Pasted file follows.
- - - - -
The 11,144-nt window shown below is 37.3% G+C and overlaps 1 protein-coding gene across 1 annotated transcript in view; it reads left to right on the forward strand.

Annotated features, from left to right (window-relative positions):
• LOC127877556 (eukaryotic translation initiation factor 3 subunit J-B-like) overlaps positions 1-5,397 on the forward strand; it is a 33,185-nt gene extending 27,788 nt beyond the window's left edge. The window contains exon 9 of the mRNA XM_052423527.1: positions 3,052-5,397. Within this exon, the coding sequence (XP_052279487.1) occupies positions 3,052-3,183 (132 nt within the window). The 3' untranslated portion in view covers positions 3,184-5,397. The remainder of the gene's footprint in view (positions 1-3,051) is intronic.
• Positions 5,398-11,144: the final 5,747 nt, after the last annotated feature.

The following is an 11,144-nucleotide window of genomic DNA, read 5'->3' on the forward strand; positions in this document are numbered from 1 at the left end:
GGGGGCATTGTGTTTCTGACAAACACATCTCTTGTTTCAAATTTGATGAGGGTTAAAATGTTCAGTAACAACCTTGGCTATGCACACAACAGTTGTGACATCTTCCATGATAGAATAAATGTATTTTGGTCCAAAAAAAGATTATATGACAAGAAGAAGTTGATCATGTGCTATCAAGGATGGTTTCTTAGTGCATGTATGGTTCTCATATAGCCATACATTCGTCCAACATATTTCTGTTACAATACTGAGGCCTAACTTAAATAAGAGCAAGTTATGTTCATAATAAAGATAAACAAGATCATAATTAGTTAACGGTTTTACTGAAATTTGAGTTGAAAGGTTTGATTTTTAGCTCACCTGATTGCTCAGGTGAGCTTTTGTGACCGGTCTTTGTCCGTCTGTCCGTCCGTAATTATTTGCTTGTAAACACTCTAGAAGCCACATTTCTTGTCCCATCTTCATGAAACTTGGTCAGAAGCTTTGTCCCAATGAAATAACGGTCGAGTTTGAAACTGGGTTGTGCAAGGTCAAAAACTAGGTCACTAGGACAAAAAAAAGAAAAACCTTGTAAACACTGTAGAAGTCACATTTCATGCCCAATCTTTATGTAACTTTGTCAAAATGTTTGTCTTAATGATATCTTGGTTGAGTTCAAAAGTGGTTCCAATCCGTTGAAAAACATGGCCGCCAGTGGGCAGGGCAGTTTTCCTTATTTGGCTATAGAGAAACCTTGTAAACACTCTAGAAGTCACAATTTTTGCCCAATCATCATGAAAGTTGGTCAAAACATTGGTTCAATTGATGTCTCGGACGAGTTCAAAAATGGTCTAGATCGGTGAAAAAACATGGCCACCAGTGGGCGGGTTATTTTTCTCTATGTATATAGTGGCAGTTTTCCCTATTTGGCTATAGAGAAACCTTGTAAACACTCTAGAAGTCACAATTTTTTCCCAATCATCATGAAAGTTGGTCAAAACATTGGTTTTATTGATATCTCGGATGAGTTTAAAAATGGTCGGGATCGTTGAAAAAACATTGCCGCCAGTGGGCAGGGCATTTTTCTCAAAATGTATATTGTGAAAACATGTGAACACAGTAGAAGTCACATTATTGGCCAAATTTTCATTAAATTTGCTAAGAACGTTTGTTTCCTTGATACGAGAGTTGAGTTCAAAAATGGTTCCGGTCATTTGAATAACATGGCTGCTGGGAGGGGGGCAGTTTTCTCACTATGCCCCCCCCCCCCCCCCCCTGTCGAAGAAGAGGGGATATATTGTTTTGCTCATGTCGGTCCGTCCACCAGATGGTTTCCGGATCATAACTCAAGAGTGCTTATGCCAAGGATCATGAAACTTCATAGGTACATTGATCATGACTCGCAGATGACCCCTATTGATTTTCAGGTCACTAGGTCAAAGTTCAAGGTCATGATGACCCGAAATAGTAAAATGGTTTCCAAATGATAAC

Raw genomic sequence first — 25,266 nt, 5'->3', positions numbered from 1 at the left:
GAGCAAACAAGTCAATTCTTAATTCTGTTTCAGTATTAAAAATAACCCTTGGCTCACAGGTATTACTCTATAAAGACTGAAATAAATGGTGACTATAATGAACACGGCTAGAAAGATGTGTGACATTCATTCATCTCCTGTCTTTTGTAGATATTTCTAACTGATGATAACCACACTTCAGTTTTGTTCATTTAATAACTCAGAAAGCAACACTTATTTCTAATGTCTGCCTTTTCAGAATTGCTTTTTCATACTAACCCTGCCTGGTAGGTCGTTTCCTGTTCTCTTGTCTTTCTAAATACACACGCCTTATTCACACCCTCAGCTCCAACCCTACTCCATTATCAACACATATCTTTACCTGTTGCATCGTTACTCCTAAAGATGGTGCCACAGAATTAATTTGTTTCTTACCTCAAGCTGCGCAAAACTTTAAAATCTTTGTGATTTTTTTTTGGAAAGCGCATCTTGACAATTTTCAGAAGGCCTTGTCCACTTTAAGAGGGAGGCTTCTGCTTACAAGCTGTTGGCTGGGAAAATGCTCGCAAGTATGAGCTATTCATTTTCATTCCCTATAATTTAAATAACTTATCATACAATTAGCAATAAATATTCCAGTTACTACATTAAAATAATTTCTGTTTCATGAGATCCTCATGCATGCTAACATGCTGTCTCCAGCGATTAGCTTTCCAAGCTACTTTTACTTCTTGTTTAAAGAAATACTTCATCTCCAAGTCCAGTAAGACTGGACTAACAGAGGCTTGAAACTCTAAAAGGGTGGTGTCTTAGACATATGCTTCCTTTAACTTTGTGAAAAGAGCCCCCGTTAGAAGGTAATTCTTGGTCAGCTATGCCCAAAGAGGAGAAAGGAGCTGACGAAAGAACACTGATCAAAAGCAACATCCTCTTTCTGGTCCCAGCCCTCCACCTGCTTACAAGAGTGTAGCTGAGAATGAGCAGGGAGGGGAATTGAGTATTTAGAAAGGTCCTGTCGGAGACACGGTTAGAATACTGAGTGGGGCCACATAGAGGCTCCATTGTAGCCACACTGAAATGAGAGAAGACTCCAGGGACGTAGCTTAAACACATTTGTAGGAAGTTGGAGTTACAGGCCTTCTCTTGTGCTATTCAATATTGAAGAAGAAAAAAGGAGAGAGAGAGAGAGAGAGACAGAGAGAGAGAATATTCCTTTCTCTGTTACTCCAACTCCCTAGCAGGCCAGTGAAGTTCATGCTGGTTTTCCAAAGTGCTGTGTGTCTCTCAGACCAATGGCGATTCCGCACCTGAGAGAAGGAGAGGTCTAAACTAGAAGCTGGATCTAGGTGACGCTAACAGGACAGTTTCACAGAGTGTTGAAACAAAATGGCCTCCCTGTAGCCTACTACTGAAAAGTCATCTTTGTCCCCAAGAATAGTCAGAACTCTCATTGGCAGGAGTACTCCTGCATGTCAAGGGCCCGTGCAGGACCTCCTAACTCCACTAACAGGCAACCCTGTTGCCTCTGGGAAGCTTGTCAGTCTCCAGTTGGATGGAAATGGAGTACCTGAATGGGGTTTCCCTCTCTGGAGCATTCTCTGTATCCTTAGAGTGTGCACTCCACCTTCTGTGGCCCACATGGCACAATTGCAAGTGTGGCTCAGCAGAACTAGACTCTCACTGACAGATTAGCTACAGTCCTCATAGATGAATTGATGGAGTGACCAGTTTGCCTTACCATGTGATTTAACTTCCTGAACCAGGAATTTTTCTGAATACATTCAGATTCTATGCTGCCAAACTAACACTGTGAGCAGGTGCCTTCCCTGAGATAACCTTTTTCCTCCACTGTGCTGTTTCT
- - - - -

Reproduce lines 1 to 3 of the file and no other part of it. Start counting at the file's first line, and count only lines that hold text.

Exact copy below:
The 11,144-nt window shown below is 37.3% G+C and overlaps 1 protein-coding gene across 1 annotated transcript in view; it reads left to right on the forward strand.

Annotated features, from left to right (window-relative positions):
• LOC127877556 (eukaryotic translation initiation factor 3 subunit J-B-like) overlaps positions 1-5,397 on the forward strand; it is a 33,185-nt gene extending 27,788 nt beyond the window's left edge. The window contains exon 9 of the mRNA XM_052423527.1: positions 3,052-5,397. Within this exon, the coding sequence (XP_052279487.1) occupies positions 3,052-3,183 (132 nt within the window). The 3' untranslated portion in view covers positions 3,184-5,397. The remainder of the gene's footprint in view (positions 1-3,051) is intronic.